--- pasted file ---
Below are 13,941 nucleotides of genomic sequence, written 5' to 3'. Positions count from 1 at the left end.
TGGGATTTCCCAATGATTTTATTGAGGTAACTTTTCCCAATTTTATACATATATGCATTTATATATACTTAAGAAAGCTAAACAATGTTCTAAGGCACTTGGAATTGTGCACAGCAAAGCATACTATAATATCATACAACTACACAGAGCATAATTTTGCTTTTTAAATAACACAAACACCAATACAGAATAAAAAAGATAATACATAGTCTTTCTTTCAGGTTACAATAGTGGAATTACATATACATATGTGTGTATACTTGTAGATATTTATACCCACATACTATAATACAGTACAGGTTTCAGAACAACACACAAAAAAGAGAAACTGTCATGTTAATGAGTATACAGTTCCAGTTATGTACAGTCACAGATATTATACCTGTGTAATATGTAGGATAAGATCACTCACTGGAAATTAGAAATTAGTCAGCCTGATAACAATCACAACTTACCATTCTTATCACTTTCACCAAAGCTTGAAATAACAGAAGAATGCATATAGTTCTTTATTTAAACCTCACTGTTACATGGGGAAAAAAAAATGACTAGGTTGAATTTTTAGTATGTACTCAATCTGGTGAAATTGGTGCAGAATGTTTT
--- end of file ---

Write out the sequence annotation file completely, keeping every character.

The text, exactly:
Below are 13,941 nucleotides of genomic sequence, written 5' to 3'. Positions count from 1 at the left end.
TGGGATTTCCCAATGATTTTATTGAGGTAACTTTTCCCAATTTTATACATATATGCATTTATATATACTTAAGAAAGCTAAACAATGTTCTAAGGCACTTGGAATTGTGCACAGCAAAGCATACTATAATATCATACAACTACACAGAGCATAATTTTGCTTTTTAAATAACACAAACACCAATACAGAATAAAAAAGATAATACATAGTCTTTCTTTCAGGTTACAATAGTGGAATTACATATACATATGTGTGTATACTTGTAGATATTTATACCCACATACTATAATACAGTACAGGTTTCAGAACAACACACAAAAAAGAGAAACTGTCATGTTAATGAGTATACAGTTCCAGTTATGTACAGTCACAGATATTATACCTGTGTAATATGTAGGATAAGATCACTCACTGGAAATTAGAAATTAGTCAGCCTGATAACAATCACAACTTACCATTCTTATCACTTTCACCAAAGCTTGAAATAACAGAAGAATGCATATAGTTCTTTATTTAAACCTCACTGTTACATGGGGAAAAAAAAATGACTAGGTTGAATTTTTAGTATGTACTCAATCTGGTGAAATTGGTGCAGAATGTTTT